Who Cares About the 30-Year Fixed Rate Mortgage?

A blog about business and economics.
Aug. 7 2013 10:22 AM

Obama Wants to Save the 30-Year Fixed Rate Mortgage—but Why?

PARK RIDGE, IL - DECEMBER 29: A 'House For Sale' sign is visible in the window of an existing home December 29, 2005 in Park Ridge, Illinois.

Photo by Tim Boyle/Getty Images

In his housing speech yesterday, President Obama described his determination to reform the housing finance sector in a way that preserves the 30-year fixed rate mortgage as the backbone of American homeownership. What he didn't do was say why he wants to do that. My view is that this is a badly overrated policy goal that should not become a fixed point of analysis.

The thing about the 30-year fixed rate mortgage is that it's a bit of an odd duck. In normal economic times when nominal house prices tend to be flat or rising, you're normally able to take advantage of any fall in interest rates by refinancing. But if interest rates rise, the bank can't take advantage of you by raising interest rates. That's an attractive proposition for a borrower, but it's not really obvious why a bank would want to offer this product. The answer turns out to be that Fannie Mae and Freddie Mac offer a public subsidy that encourages banks to offer "standard" 30-year fixed rate mortgages. Since the subsidy is available, that often makes this the best product for borrower and lender alike and so it's what we're used to.

When assessing forward-looking policy options, there are basically two stylized facts to keep in mind. One is that if you look at other developed countries you generally don't see the American-style 30-year fixed rate mortgage. Instead you either have short-term loans that need to be periodically refinanced at new interest rates, or else something more like an Adjustable Rate Mortgage. The other is that if you want to get a really big mortgage in the United States (unwisely, the cutoff point varies from market to market as a matter of policy), you need a "jumbo" loan that Fannie and Freddie don't subsidize. These jumbo mortgages generally are available as classic American 30-year fixed rate mortgages, but the interest rate is generally 0.25–0.50 percentage points higher than on a conforming loan.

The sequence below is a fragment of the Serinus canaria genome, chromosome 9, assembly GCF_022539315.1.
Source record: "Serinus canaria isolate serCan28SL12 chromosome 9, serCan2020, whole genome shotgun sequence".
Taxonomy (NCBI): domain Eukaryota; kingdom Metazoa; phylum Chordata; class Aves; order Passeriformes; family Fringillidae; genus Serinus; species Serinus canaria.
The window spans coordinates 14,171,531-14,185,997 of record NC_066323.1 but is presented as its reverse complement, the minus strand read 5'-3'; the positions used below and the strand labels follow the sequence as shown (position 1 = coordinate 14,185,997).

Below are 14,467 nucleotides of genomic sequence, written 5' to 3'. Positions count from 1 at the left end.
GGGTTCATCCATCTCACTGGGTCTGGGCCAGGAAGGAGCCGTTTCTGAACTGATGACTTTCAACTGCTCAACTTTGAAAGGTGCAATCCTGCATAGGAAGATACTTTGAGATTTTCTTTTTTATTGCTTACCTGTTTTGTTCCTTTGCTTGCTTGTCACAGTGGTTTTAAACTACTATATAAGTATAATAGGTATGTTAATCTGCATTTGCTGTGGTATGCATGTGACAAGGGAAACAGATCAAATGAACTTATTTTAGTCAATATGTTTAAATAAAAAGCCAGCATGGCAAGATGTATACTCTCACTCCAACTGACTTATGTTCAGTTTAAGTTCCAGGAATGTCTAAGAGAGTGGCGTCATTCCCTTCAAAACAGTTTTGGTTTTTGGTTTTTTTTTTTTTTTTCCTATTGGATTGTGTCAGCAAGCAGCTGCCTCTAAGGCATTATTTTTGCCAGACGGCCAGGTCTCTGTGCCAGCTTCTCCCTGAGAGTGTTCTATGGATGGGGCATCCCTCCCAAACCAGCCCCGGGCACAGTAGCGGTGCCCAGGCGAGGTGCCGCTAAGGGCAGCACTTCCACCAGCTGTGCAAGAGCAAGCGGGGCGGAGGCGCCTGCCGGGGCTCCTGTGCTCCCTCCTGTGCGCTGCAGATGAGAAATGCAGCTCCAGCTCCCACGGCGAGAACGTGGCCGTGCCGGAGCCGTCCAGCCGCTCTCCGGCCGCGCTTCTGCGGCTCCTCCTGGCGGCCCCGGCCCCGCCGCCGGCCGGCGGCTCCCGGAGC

From these two stylized facts you can draw two conclusions. One is that absent a specific government subsidy for the fixed rate mortgage it would vanish and we would become more like Canada. The other would be to say that the jumbo loan market shows that there's enough path dependency in the marketplace than the fixed rate mortgage would persist, just at slightly higher cost. But neither line of analysis seems to me to support the idea that there's some urgent need for the government to subsidize 30-year fixed rate mortgages. If you cross the border into Canada it's not like people are living in yurts. It works fine. But since homebuyers have to carry a bit more interest rate risk, they seem to purchase slightly smaller houses. Alternatively if you imagine a jumbo loan scenerio where the 30-year fixed rate mortgage lives but with systematically higher interest rates, you'd find that people would have to respond by purchasing slightly smaller houses. And it's not a coincidence that Americans live in the biggest houses in the world.

But is getting people to live in marginally larger houses than they otherwise would an important policy goal? I don't really see why. Recall that this subsidization doesn't conjure up any physical or financial resources that wouldn't otherwise exist. Absent the subsidy our somewhat smaller houses might contain somewhat nicer furniture. Who cares? Making this a fixed point of a policy framework seems like status quo bias at its worst.

Matthew Yglesias is the executive editor of Vox and author of The Rent Is Too Damn High.



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